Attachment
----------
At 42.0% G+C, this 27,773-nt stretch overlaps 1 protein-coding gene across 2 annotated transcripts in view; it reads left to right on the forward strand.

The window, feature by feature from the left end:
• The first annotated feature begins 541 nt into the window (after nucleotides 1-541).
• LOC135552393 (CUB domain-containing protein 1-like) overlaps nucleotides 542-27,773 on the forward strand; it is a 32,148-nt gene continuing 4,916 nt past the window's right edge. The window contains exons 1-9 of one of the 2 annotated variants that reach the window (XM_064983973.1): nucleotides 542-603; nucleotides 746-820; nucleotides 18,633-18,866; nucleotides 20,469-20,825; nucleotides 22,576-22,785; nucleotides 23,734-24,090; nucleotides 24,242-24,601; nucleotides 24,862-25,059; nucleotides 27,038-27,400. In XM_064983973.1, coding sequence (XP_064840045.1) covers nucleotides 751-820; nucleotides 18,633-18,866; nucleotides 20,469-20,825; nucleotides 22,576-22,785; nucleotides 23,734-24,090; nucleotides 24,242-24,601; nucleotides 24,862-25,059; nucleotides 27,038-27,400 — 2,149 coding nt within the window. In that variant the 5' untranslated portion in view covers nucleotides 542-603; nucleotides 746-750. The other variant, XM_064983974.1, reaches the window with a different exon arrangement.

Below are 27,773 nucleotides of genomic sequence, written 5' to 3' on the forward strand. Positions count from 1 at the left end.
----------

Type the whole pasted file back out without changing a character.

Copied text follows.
At 42.0% G+C, this 27,773-nt stretch overlaps 1 protein-coding gene across 2 annotated transcripts in view; it reads left to right on the forward strand.

The window, feature by feature from the left end:
• The first annotated feature begins 541 nt into the window (after nucleotides 1-541).
• LOC135552393 (CUB domain-containing protein 1-like) overlaps nucleotides 542-27,773 on the forward strand; it is a 32,148-nt gene continuing 4,916 nt past the window's right edge. The window contains exons 1-9 of one of the 2 annotated variants that reach the window (XM_064983973.1): nucleotides 542-603; nucleotides 746-820; nucleotides 18,633-18,866; nucleotides 20,469-20,825; nucleotides 22,576-22,785; nucleotides 23,734-24,090; nucleotides 24,242-24,601; nucleotides 24,862-25,059; nucleotides 27,038-27,400. In XM_064983973.1, coding sequence (XP_064840045.1) covers nucleotides 751-820; nucleotides 18,633-18,866; nucleotides 20,469-20,825; nucleotides 22,576-22,785; nucleotides 23,734-24,090; nucleotides 24,242-24,601; nucleotides 24,862-25,059; nucleotides 27,038-27,400 — 2,149 coding nt within the window. In that variant the 5' untranslated portion in view covers nucleotides 542-603; nucleotides 746-750. The other variant, XM_064983974.1, reaches the window with a different exon arrangement.

Below are 27,773 nucleotides of genomic sequence, written 5' to 3' on the forward strand. Positions count from 1 at the left end.